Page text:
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Hershey Cemetery

Milton Hershey's grave is marked by a simple marble monument, ca. 1945-1960
Milton Hershey’s grave is marked by a simple marble monument, ca. 1945-1960

When founding the community of Hershey, Milton Hershey planned for most of the necessities and amenities needed to serve its residents. He provided for the community’s housing, schools, recreation and transportation. One service he didn’t immediately establish was for the dead. Hershey had no cemetery. Most of the Derry Township’s churches maintained graveyards, but for the first 15 years of town’s existence there was no community cemetery.

It is not surprising that Hershey had no cemetery in its early years. Hershey was a young community. Not just because of the age of its physical structures, but its population was young. While there were older residents living in the area prior to Hershey’s establishment, the average age of Hershey residents was younger than neighboring communities. Hershey also promoted itself and was written about in outside publications as a healthy place. The local weekly newspaper, the Hershey Press, regularly proclaimed the virtues of Hershey including its freedom from sickness and disease. Why would such a young and healthy town need a cemetery?  While Oglesby Paul, the landscape architect who designed much of Hershey’s landscaping, had drafted a plan for a community cemetery some time before 1915, it was not immediately constructed.

By 1916, however, Milton Hershey had begun to rethink the need for a cemetery in Hershey. His wife Catherine, who had long been concerned about the lack of a cemetery in Hershey, died March 25, 1915. Her body was retained in Philadelphia at Laurel Hill Cemetery, where Milton Hershey had fresh flowers placed at her vault several times a week. His father, Henry, had died in 1904, and his mother was nearing the end of her life. Milton Hershey desired to have his loved ones interred in the same cemetery, so he decided to create his own.

Plans for construction of a cemetery soon began in earnest. Milton Hershey donated land approximately one mile north of Hershey overlooking the Swatara Creek basin. Oglesby Paul’s plan was resurrected, and additional surveys and drawings were made based upon its design. Paul had designed the cemetery based on the “lawn plan.” This was a popular type of cemetery at the turn of the century featuring open spaces, and uncluttered and orderly landscaping emphasizing the harmony of the cemetery as a whole, rather than allowing for the individual tastes of lot owners. The roads and paths in the Hershey Cemetery followed the contour of the land, and featured circular sections connected by paths.  Shrubbery and other plantings were specifically designed and planned. In a few years, extensive rules would be adopted to govern the appearance of individual lots.

Next, Milton Hershey made plans for a Hershey monument to mark the burial place of his family (except for his sister whose grave could not be found), and eventually himself. For this, he commissioned Haldy Marble and Granite Works in Lancaster, Pennsylvania. While the Haldys tried to convince Milton Hershey to erect a mausoleum, he instead chose to erect a more simple marble monument, for the price of $19,000. The monument simply reads “HERSHEY,” and four grave markers rest on the ground below it.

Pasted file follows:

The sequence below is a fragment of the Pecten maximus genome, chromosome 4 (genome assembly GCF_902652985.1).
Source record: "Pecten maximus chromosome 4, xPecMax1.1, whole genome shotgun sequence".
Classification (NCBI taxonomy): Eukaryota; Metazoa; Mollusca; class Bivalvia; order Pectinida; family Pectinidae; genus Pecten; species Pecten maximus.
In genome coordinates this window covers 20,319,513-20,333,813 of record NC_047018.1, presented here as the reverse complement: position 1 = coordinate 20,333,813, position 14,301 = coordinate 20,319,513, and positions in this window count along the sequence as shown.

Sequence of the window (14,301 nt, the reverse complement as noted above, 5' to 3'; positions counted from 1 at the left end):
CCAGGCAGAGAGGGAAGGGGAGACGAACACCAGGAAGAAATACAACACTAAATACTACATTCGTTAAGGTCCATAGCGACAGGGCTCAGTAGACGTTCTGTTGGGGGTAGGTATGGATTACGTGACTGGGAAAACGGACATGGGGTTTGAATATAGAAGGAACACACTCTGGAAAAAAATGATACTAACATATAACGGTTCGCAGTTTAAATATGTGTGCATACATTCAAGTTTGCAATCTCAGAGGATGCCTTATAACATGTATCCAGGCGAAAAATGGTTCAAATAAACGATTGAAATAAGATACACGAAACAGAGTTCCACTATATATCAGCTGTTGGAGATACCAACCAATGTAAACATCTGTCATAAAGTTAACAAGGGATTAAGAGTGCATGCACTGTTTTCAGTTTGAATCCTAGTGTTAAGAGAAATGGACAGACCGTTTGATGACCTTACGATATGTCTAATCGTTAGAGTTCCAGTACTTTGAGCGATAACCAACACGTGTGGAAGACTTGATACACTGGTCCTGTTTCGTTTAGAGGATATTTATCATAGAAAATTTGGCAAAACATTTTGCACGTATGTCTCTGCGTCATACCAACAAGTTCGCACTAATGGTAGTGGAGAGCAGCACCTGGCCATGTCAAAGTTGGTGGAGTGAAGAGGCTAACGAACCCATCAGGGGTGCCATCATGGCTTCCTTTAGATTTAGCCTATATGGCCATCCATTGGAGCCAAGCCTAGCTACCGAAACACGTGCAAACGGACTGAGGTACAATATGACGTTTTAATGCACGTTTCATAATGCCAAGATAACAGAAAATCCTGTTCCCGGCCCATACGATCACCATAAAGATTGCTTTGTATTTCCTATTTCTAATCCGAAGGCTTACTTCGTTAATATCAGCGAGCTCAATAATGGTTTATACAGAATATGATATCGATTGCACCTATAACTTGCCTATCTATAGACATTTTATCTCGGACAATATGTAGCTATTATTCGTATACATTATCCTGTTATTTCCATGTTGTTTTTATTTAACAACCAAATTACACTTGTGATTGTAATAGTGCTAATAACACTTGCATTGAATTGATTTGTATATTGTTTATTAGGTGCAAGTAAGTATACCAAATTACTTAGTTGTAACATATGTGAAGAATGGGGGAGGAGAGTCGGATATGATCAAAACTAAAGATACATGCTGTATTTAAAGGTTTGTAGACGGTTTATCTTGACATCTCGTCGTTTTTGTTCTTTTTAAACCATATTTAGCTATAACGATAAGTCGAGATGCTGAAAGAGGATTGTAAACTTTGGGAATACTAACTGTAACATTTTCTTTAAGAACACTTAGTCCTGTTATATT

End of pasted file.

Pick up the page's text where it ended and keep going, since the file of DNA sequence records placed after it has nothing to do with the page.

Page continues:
World War I delayed the completion of the cemetery, but the first burials occurred late in 1918. These first interments were due to the influenza epidemic which struck Hershey and the rest of the world in 1918-1919. The first burial was a Hershey Industrial School student, Charles Swartz, who died from influenza. After completing construction of the Hershey monument, Catherine Hershey’s body was moved from Philadelphia and interred in 1919. In March 1920, his mother, Fanny Hershey died, and then in October, Henry Hershey’s body was moved from the Hershey Meeting House graveyard to the cemetery.

While the cemetery was first used beginning in 1918, it wasn’t officially organized as a operating business until 1923. In March 1923, a company was established to manage and maintain the cemetery. Milton Hershey (who officially transferred the land for the cemetery on July 31, 1923 for the price of one dollar) was the primary stock holder with 600 shares. William Murrie, Ezra Hershey and John Snyder each had ten shares. The Greenwood Cemetery in Lancaster, Pennsylvania served as the model for how the cemetery would function as a company, as well as for its rules and charter.

The Hershey Cemetery operated as a modern American cemetery. Strict rules governed everything including the placement and size of lots, headstones, grave decorations, and visitor behavior in the cemetery. Booklets informed prospective buyers not just of these rules, but also provided information regarding lot options and pricing. The cemetery was divided into sections, and each section was broken into lots. Sections were segregated for Protestants, Catholics, and a section was reserved for Hershey Industrial School boys. Prices for lots ranged between 50 cents-$1.00 per square foot, and the standard size of a full lot was 20×20 feet.

In 1935, the cemetery was placed under the umbrella of Hershey Estates. In 1993, it was transferred to the Hershey Trust Company. The cemetery has continued to expand and evolve. New sections have opened as older ones became filled. Since the cemetery’s first burial over ninety years ago, a few sections have completely filled, but much of the cemetery still waits to be developed. While future plans will likely diverge from Paul’s original design, the cemetery will continue to serve the population of the Hershey in years to come.

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